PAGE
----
PÕIM KAMA: YEARS AFTER THE ADMINISTRATIVE REFORM, URBAN AND RURAL REGIONS STILL FIND NO COMMON GROUND
, Eesti Päevaleht
The first local elections after the administrative reform will be held in autumn, and the last-minute firestorm of mistrust is raging across Estonia. The political tensions that keep piling up month after month suggest that this year’s elections will be different from all previous ones.
No one denies that the campaign period has long been underway and the work to get voters’ attention has been going on for some time. In the municipality of Põhja-Sakala, major political parties announced their number ones last winter, citing political instability – the municipality has had three different mayors in four years.
There is a perfectly logical reason for the attempts to seize power just before the elections. Once in power, it’s much easier to be in the public eye, leadership candidates get more media coverage, stand out with their good and useful deeds, and constantly meet potential voters in the course of their daily work. All this gives a much better starting point for the campaign period compared to the opposition.
Secondly, the presidential elections will take place just before the local elections. To date, political parties have failed to agree on a suitable presidential candidate, so it’s uncertain whether the new president will be elected in the Riigikogu or whether the decision will be left to the electors. However, the representatives of the parties currently in power in each municipality will be the electors – and this provides another argument for improving one’s positions.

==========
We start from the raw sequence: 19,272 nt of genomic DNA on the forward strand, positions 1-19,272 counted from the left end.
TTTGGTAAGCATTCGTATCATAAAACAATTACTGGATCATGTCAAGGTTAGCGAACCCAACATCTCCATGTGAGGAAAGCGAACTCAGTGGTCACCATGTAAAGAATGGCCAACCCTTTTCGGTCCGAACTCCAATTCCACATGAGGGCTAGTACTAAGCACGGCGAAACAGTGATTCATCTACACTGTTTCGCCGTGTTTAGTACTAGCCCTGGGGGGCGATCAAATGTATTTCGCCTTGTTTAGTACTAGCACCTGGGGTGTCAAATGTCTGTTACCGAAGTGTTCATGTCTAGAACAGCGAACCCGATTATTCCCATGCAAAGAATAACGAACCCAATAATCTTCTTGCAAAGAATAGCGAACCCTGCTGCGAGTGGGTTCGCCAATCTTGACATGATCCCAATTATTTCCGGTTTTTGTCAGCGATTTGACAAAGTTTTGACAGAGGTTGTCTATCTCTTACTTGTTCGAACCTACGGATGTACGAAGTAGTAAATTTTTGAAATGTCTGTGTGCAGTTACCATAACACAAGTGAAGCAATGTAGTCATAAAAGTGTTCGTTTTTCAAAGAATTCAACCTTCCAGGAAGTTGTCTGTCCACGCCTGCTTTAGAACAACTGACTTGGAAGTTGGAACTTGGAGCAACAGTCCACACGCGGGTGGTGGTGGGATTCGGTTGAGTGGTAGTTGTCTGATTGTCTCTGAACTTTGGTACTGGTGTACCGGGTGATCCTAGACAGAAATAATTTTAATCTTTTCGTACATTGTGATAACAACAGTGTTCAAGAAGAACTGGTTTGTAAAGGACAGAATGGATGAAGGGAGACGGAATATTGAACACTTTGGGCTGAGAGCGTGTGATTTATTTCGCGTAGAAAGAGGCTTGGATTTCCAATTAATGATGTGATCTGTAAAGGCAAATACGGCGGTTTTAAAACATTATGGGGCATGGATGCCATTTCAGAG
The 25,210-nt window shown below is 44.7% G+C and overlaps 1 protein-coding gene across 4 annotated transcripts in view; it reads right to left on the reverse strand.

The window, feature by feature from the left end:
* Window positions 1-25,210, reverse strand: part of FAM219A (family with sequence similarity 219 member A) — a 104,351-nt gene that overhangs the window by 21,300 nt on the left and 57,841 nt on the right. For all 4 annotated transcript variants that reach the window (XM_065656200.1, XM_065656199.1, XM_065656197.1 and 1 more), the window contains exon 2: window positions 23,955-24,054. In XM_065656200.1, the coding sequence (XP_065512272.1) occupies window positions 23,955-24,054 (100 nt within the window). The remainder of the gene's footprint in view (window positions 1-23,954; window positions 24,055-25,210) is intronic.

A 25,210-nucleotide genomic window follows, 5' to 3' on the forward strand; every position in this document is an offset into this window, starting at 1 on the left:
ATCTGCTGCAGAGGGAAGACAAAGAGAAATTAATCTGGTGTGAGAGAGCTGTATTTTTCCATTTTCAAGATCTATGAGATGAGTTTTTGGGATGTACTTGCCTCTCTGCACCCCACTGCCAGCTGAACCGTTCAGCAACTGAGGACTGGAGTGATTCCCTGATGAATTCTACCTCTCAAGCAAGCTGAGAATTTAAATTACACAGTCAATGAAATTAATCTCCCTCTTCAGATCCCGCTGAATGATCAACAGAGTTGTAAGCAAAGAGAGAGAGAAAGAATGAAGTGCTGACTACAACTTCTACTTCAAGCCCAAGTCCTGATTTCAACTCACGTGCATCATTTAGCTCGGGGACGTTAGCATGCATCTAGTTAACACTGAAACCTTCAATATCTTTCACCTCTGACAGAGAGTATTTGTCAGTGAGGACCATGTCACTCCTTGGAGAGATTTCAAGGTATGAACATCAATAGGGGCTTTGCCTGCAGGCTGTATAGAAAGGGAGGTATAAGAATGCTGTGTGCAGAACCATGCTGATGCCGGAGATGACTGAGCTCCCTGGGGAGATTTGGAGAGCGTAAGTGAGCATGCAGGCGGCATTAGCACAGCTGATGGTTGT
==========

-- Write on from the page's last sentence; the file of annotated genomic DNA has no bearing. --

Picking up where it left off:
Large mergers created more instability
On the whole, it seems that the most politically unstable municipalities are those where the administrative reform merged the city that was the local centre with the surrounding rural municipalities, as was done in Pärnu, Jõhvi and Valga. Even years after the administrative reform, urban and rural areas are still unable to find common ground on all fronts and suspect each other of grabbing resources. When the merger money ran out, so did the spirit of cooperation.
Political curiosities and tragedies inevitably occur in the midst of the general instability. For example, the municipality of Saarde was left without any leaders at all when an agreement was reached on mistrusting the old leaders, but not on the appointment of new ones. The Rõuge Council, however, decided to mistrust the municipality mayor who was on parental leave, inevitably raising the question of how it’s possible to lose trust when you are away from the office and at home with your child? Surely not by becoming a mother?
Compared to the 2017 local elections, there have been other changes apart from pushing the municipal boundaries together. The triumphs of Trump and the EKRE in the meantime have also taught local politicians to turn up the heat on their campaigns. It’s true that much more effort is needed to catch the attention of voters in larger municipalities. Being a good person, well-known and respected in your community is no longer enough to get elected into the council.
Social media took the limits